• by Zugok ( 17194 ) on Wednesday March 08, 2006 @04:47AM (#14873317)
    Dr Aki Ross's watch from Final Fantasy: The spirits within []. I ordered one as soon as I heard about them. It doesn't come with the doctor or the holographic stuff, but it sure is a conversation piece.
    • I actually collect watches and this one is going on my list right next to the Fossil Frank Gehry Watch, Vestal Microdat Watch and the Monaco Sixtey Nine (best one there). Women go for the shoes. I go for the watch - because a man in a suit is standard and limiting in a professional atmosphere. The timepieces are truly unique.

  • And yes I've seen all the prototypes and the computer renderings. It still doesn't mean I can go to a store and buy one off a shelf. Here is what I want this mythical bluetooth watch to do:

    -When I have an incoming call it should: display the caller ID, light up the backlight on the watch, and maybe flash a little LED to get my attention. The watch needs one phone specific button to clear the alert and let the call ring out in silence then get sent to voice mail. That's all it needs. It would also be nice
    • Best comment so far.

      A watch should not try to be something else. It would be interesting to have something that would be a sort of central hub for many devices though, like a control for whatever you have on and a standard alerter.

      It could control or receive information from:
      • A cellphone
        • Flash for ring - caller id - text message display - accept/deny call - dial from address book
      • An iPod
        • Current song display - FM tuning - back/next - volume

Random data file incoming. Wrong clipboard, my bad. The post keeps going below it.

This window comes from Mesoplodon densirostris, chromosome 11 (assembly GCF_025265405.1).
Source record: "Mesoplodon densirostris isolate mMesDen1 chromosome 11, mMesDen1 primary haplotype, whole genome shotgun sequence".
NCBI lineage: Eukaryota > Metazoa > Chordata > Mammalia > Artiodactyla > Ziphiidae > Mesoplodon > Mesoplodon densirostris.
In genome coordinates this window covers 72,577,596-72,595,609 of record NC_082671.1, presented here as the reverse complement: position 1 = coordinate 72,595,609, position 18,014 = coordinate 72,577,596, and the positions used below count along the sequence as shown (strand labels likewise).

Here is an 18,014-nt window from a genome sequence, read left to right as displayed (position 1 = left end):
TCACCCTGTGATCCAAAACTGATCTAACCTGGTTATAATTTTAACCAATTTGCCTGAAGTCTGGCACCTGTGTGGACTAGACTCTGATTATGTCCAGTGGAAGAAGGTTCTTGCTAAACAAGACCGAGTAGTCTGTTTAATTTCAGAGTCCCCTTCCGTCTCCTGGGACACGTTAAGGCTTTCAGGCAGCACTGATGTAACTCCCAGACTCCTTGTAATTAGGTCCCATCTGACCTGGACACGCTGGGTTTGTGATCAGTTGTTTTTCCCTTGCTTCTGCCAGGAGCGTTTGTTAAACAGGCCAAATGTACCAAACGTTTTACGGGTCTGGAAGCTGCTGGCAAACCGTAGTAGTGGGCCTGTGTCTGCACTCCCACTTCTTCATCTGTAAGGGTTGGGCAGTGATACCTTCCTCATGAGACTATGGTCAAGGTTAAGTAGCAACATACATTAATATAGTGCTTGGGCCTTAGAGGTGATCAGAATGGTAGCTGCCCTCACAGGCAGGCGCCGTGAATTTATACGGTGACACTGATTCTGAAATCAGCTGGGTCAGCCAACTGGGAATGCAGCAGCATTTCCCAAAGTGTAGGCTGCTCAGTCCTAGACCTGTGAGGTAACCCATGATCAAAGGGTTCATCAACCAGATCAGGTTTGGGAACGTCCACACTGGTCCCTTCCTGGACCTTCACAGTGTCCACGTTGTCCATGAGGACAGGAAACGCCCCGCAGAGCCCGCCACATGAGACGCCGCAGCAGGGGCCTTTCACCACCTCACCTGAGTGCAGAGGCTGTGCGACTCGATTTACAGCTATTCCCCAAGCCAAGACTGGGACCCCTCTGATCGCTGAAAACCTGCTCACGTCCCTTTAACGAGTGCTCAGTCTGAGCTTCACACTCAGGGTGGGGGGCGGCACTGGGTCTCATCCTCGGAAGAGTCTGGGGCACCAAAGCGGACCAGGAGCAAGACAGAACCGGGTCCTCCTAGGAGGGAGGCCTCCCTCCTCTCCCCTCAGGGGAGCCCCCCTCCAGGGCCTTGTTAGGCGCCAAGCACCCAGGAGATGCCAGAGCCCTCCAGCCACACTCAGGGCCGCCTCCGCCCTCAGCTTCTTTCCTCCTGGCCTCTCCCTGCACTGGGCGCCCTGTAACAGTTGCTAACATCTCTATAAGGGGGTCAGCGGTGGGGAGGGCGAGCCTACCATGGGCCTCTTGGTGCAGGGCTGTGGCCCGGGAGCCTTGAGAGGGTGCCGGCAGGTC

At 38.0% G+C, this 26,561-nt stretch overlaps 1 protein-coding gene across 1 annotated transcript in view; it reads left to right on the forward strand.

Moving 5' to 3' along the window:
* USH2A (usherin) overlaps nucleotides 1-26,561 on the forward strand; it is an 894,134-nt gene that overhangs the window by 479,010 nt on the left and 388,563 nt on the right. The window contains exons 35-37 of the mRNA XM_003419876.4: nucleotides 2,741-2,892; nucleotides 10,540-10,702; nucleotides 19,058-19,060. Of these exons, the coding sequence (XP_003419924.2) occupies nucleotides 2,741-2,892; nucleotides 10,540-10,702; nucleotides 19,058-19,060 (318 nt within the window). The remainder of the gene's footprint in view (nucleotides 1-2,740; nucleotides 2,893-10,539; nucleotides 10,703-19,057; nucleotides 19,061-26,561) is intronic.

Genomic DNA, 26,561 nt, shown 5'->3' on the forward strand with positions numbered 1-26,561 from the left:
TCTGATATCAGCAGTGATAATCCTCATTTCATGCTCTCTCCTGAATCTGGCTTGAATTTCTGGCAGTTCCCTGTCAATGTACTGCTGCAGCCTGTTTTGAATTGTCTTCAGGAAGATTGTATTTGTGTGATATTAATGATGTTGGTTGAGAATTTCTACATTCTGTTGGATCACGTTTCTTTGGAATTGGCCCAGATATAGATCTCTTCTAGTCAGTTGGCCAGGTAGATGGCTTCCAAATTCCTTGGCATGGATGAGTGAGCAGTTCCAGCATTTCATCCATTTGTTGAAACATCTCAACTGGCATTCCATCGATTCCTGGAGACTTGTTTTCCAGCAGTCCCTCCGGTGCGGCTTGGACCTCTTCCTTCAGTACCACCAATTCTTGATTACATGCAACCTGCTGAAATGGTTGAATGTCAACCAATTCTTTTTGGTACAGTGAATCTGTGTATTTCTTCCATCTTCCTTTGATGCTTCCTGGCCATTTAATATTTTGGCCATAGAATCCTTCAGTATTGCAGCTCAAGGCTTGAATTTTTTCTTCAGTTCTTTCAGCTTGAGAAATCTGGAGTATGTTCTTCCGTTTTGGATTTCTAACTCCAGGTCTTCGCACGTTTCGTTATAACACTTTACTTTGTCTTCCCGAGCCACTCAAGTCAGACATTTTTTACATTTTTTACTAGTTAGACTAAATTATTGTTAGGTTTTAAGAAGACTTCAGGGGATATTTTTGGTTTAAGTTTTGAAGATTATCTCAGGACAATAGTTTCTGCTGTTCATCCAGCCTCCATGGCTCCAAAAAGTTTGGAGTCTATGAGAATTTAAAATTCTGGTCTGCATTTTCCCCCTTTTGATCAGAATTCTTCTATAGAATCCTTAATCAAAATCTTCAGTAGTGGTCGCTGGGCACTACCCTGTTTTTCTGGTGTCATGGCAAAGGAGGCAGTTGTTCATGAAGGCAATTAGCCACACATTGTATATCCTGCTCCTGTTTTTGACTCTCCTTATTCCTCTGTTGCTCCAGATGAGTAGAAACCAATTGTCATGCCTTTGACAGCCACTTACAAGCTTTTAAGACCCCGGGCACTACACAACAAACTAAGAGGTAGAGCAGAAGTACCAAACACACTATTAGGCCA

• A nearby computer
        • headlines - weather - alerts - appo
  • have to use the original/a. What is this world coming to? []
    • I was just going to preview, I really was! Then.. then they came, and I had to fight for my life and.. and.. you know, submit buttons were involved and one thing led to another. Someone probably just happened to push it while tumbling around.
  • Fossil - PDA watch (Score:3, Interesting)

    by ratatask ( 905257 ) on Wednesday March 08, 2006 @06:38AM (#14873650)
    He forgot This. []
    Slick. I want one.
  • Time Tags [] are pretty cool in that they just clip to your sleeve. Mind you, don't most geeks just use their mobile phones nowadays?
  • A USB drive digital watch? Note, I don't want a watch that lets me upload my address book via USB, I want a 256MB (or similar) USB drive inside a digital watch. Lots of people make this sort of thing with an analogue display, but I can't find a digital one.

    Alternatively, how about a "Fuzzy Watch". I always have my KDE clock set to fuzzy mode where it displays the time in words (e.g. "Quarter past eleven"). Can I get the same thing in a watch? I have seen some which display numbers as words (e.g. "Elev

      • RMFC!